Welcome! This blog focuses on the role that good design plays in the succcesful online presentation of biological data. Topics include data visualization, user interfaces, general bioinformatics, open access publishing, and inspirational notes from the design world. Warning! It may also include mundane system level and software development tricks and the occasional project management rants.

If you want to leverage the RDS service on AWS, you’ll receive maximum benefit by converting MyISAM tables to InnoDB. Here’s a distillation of a useful approach outlined Another woblag on the Interweb

// Create a backup of your database
mysqldump -u USER -p MYSQLDB | gzip -c > /mnt/backups/mysqldb.sql.gz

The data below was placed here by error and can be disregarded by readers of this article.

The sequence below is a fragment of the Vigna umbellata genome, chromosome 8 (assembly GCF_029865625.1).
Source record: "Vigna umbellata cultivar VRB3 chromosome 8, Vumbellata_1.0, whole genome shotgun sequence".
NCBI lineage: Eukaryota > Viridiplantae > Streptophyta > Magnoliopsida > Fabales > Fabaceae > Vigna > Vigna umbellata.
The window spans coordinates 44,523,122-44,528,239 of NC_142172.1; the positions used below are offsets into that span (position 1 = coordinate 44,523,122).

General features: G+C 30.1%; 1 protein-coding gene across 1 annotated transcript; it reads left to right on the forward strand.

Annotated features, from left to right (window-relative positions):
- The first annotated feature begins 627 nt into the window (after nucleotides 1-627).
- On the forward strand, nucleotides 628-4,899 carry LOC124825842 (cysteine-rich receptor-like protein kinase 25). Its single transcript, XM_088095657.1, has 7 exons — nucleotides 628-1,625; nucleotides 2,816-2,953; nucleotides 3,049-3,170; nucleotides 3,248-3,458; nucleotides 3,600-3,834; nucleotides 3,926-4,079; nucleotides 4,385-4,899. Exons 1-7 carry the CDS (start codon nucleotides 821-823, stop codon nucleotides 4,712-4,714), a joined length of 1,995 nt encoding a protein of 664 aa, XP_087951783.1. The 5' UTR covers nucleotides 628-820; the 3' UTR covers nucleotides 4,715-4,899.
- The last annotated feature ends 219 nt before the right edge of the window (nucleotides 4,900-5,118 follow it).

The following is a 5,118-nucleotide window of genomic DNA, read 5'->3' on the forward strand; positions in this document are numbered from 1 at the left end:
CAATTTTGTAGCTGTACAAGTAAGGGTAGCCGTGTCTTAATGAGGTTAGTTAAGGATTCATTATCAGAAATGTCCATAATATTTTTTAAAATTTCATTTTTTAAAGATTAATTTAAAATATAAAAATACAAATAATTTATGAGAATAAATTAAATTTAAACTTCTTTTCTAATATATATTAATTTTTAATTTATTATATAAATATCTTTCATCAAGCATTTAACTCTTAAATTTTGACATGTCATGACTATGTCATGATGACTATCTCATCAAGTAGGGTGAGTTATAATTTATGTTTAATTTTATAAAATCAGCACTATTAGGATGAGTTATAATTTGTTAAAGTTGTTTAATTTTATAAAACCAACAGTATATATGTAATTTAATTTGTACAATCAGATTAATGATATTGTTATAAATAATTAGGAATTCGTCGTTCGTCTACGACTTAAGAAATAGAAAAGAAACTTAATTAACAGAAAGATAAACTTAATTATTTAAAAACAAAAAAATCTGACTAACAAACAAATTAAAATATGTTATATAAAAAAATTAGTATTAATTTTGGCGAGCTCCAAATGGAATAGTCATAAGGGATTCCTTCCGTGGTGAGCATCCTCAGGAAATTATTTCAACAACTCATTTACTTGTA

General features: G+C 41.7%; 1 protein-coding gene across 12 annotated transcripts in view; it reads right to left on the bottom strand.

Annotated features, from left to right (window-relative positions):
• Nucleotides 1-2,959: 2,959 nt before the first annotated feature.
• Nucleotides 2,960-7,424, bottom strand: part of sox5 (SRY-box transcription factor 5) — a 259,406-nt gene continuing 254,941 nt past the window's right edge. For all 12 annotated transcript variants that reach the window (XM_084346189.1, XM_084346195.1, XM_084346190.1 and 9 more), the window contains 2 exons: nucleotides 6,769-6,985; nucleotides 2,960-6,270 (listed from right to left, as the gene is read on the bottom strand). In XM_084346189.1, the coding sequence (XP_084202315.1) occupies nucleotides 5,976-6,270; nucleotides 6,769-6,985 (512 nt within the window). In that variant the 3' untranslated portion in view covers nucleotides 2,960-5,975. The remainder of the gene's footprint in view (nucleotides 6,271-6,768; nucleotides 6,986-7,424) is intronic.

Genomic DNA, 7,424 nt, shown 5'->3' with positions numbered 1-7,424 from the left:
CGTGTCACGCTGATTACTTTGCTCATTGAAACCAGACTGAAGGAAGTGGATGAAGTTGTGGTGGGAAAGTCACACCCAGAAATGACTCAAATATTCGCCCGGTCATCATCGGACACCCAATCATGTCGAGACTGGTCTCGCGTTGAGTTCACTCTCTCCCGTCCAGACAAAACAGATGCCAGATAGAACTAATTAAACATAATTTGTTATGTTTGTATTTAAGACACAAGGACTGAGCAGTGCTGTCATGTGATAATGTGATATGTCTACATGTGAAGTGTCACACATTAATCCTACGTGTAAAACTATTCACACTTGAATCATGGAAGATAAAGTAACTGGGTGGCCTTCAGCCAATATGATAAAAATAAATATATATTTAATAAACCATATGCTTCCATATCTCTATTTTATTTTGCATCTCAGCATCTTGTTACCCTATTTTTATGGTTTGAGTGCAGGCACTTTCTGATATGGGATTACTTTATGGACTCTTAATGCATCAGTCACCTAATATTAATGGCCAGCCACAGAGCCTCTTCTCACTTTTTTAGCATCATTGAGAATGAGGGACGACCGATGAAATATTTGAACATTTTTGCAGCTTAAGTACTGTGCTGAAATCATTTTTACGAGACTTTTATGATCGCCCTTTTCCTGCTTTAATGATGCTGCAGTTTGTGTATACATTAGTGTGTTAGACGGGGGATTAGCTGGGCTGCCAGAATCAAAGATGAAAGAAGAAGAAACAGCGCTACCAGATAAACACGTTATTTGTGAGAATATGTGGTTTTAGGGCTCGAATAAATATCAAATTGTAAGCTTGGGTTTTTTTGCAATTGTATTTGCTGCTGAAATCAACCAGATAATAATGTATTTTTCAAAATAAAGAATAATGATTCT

// Log in to your mysql instance and dump a .sql to convert tables in batch
mysql> select concat('ALTER TABLE `',table_schema,'`.`',table_name,'` ENGINE=InnoDB;') from information_schema.tables where table_schema='mydb' and ENGINE='MyISAM' into outfile '/tmp/InnoBatchConvert.sql'
mysql> quit
shell> mysql -u root -p < /tmp/InnoBatchConvert.sql

// Confirm tables have been converted to InnoDB
mysql> select table_name, engine from information_schema.tables where table_schema = 'mydb';


Is Central Serous Retinopathy (CSR) the new carpal tunnel for a generation of over-stressed and over-loaded information workers who spend far too many hours per day staring at screens of varying dimensions?